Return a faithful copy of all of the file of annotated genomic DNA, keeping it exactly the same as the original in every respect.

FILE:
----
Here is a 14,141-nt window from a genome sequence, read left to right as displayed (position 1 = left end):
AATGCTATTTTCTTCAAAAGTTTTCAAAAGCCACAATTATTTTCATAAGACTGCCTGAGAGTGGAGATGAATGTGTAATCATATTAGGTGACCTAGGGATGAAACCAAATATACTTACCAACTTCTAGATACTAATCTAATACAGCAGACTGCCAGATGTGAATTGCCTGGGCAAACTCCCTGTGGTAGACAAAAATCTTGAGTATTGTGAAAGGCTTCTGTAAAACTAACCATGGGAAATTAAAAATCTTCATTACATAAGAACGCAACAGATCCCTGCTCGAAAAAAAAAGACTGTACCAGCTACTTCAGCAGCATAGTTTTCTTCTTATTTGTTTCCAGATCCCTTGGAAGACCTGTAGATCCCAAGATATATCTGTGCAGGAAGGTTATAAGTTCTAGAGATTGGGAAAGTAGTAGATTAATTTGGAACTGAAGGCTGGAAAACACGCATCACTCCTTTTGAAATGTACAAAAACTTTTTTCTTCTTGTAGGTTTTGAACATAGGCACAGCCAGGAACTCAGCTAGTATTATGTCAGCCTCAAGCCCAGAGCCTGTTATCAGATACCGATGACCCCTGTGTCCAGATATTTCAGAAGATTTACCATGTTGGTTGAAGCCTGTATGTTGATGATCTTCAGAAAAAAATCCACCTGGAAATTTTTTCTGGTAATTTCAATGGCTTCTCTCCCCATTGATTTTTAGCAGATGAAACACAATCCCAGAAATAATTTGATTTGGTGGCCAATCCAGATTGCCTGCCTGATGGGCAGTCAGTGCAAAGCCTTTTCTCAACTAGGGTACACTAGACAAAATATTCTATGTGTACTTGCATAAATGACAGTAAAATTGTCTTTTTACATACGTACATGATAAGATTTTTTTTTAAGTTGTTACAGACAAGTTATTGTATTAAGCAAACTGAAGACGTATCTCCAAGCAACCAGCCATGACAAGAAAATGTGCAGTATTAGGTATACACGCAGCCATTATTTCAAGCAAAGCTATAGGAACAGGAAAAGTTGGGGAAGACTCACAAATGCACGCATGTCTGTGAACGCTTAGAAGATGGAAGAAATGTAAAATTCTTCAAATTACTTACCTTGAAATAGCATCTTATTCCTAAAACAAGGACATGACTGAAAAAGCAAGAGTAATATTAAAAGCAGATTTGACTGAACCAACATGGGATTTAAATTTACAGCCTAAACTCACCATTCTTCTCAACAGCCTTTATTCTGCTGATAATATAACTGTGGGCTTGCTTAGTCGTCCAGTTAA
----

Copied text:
Here is a 14,141-nt window from a genome sequence, read left to right as displayed (position 1 = left end):
AATGCTATTTTCTTCAAAAGTTTTCAAAAGCCACAATTATTTTCATAAGACTGCCTGAGAGTGGAGATGAATGTGTAATCATATTAGGTGACCTAGGGATGAAACCAAATATACTTACCAACTTCTAGATACTAATCTAATACAGCAGACTGCCAGATGTGAATTGCCTGGGCAAACTCCCTGTGGTAGACAAAAATCTTGAGTATTGTGAAAGGCTTCTGTAAAACTAACCATGGGAAATTAAAAATCTTCATTACATAAGAACGCAACAGATCCCTGCTCGAAAAAAAAAGACTGTACCAGCTACTTCAGCAGCATAGTTTTCTTCTTATTTGTTTCCAGATCCCTTGGAAGACCTGTAGATCCCAAGATATATCTGTGCAGGAAGGTTATAAGTTCTAGAGATTGGGAAAGTAGTAGATTAATTTGGAACTGAAGGCTGGAAAACACGCATCACTCCTTTTGAAATGTACAAAAACTTTTTTCTTCTTGTAGGTTTTGAACATAGGCACAGCCAGGAACTCAGCTAGTATTATGTCAGCCTCAAGCCCAGAGCCTGTTATCAGATACCGATGACCCCTGTGTCCAGATATTTCAGAAGATTTACCATGTTGGTTGAAGCCTGTATGTTGATGATCTTCAGAAAAAAATCCACCTGGAAATTTTTTCTGGTAATTTCAATGGCTTCTCTCCCCATTGATTTTTAGCAGATGAAACACAATCCCAGAAATAATTTGATTTGGTGGCCAATCCAGATTGCCTGCCTGATGGGCAGTCAGTGCAAAGCCTTTTCTCAACTAGGGTACACTAGACAAAATATTCTATGTGTACTTGCATAAATGACAGTAAAATTGTCTTTTTACATACGTACATGATAAGATTTTTTTTTAAGTTGTTACAGACAAGTTATTGTATTAAGCAAACTGAAGACGTATCTCCAAGCAACCAGCCATGACAAGAAAATGTGCAGTATTAGGTATACACGCAGCCATTATTTCAAGCAAAGCTATAGGAACAGGAAAAGTTGGGGAAGACTCACAAATGCACGCATGTCTGTGAACGCTTAGAAGATGGAAGAAATGTAAAATTCTTCAAATTACTTACCTTGAAATAGCATCTTATTCCTAAAACAAGGACATGACTGAAAAAGCAAGAGTAATATTAAAAGCAGATTTGACTGAACCAACATGGGATTTAAATTTACAGCCTAAACTCACCATTCTTCTCAACAGCCTTTATTCTGCTGATAATATAACTGTGGGCTTGCTTAGTCGTCCAGTTAA